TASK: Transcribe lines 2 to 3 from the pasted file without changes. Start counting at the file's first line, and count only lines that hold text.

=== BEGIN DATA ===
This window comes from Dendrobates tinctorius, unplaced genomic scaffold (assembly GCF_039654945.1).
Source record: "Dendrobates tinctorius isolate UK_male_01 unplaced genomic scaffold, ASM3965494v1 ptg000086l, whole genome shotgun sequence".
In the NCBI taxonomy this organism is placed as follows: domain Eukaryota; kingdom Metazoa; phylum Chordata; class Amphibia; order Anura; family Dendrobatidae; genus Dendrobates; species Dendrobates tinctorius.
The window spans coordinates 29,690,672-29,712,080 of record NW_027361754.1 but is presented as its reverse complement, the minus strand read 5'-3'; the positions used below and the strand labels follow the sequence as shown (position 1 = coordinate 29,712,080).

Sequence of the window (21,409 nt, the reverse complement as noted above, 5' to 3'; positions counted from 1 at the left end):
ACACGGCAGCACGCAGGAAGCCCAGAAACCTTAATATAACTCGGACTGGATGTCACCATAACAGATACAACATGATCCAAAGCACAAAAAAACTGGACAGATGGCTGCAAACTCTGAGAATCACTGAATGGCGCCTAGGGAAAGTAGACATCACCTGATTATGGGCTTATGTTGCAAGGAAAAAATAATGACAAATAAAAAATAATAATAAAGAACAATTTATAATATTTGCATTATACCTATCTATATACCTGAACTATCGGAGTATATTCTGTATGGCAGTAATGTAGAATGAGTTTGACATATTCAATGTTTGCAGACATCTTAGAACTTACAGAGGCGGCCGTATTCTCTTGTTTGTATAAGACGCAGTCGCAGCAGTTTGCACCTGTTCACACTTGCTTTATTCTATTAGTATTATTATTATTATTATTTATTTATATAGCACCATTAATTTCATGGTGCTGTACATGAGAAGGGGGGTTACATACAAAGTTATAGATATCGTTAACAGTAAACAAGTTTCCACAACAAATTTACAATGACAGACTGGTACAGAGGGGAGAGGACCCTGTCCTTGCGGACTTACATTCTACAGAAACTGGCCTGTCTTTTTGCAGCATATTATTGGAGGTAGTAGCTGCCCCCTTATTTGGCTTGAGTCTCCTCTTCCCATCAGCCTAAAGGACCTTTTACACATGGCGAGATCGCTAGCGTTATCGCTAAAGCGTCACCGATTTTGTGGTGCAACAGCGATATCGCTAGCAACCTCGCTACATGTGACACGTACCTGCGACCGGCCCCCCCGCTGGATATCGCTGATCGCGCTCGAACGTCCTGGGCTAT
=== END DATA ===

Source record: "Dendrobates tinctorius isolate UK_male_01 unplaced genomic scaffold, ASM3965494v1 ptg000086l, whole genome shotgun sequence".
In the NCBI taxonomy this organism is placed as follows: domain Eukaryota; kingdom Metazoa; phylum Chordata; class Amphibia; order Anura; family Dendrobatidae; genus Dendrobates; species Dendrobates tinctorius.